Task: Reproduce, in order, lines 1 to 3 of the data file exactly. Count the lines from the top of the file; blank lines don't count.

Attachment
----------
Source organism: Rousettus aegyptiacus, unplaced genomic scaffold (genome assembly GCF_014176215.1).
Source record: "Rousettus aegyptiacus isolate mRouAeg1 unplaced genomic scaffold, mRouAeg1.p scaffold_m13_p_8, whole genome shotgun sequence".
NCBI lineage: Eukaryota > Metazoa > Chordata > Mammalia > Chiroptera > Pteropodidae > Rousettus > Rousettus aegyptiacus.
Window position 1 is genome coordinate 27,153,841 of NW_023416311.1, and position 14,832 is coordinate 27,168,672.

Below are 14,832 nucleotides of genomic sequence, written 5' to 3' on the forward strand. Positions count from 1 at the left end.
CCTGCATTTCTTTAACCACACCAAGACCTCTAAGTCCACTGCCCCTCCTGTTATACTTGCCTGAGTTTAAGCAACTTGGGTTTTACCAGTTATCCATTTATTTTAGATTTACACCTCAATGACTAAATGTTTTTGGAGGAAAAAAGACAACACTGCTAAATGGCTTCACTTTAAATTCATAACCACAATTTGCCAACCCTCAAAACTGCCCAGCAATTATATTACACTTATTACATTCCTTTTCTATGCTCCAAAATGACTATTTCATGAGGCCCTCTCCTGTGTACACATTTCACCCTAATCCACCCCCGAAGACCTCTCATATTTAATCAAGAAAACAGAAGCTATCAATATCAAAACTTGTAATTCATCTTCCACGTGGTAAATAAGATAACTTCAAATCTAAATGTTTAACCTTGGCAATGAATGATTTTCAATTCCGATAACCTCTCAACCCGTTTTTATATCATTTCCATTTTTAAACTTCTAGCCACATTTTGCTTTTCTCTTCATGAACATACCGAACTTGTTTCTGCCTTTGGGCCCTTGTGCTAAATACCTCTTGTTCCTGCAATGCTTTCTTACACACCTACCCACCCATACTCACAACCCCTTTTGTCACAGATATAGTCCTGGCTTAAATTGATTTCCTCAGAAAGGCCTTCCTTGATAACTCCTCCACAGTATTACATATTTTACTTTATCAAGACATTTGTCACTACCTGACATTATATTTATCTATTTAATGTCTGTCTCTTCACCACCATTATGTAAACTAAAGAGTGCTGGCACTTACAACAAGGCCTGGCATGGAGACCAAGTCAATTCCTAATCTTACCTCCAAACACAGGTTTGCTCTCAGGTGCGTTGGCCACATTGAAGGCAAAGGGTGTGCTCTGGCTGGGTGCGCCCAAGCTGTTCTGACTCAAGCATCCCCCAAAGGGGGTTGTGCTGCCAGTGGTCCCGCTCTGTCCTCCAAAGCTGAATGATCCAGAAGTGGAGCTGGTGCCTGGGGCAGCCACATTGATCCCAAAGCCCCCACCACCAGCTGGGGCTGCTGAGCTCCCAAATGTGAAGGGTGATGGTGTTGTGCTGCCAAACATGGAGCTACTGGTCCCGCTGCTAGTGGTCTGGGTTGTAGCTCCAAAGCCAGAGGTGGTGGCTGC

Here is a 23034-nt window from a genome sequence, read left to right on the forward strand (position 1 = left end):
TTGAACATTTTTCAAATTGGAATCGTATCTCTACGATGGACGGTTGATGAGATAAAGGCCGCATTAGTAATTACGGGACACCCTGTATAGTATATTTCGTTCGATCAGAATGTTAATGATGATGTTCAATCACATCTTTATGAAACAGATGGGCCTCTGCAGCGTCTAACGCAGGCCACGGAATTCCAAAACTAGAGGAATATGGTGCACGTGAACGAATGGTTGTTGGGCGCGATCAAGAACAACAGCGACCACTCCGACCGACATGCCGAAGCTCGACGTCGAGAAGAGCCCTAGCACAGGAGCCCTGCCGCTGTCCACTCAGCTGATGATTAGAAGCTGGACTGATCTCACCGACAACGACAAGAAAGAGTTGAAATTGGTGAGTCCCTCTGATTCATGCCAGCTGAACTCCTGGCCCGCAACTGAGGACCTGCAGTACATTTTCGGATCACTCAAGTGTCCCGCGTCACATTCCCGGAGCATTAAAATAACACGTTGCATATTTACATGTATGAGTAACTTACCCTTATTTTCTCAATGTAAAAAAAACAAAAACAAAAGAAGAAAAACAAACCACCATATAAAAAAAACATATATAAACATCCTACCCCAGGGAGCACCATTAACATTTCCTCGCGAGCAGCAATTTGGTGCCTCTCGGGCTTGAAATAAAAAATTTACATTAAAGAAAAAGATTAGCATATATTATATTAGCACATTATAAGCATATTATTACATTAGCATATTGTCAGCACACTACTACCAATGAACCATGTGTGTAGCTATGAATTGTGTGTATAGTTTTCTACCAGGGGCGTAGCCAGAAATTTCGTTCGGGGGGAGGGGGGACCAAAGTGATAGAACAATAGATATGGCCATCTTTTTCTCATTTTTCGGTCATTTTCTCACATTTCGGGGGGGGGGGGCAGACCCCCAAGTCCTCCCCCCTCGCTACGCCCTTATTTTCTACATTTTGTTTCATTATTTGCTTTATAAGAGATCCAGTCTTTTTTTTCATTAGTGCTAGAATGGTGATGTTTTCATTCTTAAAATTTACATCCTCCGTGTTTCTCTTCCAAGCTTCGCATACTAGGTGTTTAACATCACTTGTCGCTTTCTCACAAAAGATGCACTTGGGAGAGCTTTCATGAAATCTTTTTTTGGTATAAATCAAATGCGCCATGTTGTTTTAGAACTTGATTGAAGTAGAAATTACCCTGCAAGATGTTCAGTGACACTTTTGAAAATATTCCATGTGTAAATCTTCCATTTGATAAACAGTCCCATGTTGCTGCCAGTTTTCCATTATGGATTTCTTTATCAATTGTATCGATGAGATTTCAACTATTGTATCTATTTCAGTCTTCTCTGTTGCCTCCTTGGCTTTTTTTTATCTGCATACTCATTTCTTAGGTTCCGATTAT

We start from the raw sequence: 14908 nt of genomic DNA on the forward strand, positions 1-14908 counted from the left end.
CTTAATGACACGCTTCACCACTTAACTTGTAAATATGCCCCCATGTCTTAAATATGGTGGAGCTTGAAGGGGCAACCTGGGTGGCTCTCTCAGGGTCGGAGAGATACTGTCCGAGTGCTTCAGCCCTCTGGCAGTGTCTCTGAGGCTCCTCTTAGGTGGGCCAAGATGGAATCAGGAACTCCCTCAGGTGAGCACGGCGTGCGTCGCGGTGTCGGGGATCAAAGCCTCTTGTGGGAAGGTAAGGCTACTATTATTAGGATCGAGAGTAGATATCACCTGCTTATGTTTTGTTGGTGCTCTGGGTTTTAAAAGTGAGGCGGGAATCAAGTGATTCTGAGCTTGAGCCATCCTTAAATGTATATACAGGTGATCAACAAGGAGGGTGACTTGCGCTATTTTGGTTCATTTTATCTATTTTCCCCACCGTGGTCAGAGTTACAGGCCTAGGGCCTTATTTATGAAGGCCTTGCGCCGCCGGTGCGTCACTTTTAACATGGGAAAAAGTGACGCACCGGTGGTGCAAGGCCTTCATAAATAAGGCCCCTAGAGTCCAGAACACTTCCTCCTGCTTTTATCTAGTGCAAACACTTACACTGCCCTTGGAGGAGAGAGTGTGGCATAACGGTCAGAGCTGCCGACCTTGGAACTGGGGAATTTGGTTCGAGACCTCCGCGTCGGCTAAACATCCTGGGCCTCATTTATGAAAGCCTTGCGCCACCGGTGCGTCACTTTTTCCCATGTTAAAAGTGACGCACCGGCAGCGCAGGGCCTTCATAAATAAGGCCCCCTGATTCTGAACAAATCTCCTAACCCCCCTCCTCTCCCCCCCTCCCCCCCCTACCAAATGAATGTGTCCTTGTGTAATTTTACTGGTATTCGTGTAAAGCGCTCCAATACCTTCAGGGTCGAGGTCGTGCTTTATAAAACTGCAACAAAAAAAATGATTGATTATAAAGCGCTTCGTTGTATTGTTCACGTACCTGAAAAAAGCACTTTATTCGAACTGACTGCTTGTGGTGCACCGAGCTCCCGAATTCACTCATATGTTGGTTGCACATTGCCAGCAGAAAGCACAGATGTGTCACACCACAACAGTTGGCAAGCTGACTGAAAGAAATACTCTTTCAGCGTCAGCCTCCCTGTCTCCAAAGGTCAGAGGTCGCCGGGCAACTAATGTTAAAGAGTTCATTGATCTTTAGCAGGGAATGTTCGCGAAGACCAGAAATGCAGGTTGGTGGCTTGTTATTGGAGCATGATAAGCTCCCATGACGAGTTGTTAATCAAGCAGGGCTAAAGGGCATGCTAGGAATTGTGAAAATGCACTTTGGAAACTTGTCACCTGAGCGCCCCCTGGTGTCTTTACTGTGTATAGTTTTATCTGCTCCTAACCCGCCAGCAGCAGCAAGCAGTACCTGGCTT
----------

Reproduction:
Source organism: Rousettus aegyptiacus, unplaced genomic scaffold (genome assembly GCF_014176215.1).
Source record: "Rousettus aegyptiacus isolate mRouAeg1 unplaced genomic scaffold, mRouAeg1.p scaffold_m13_p_8, whole genome shotgun sequence".
NCBI lineage: Eukaryota > Metazoa > Chordata > Mammalia > Chiroptera > Pteropodidae > Rousettus > Rousettus aegyptiacus.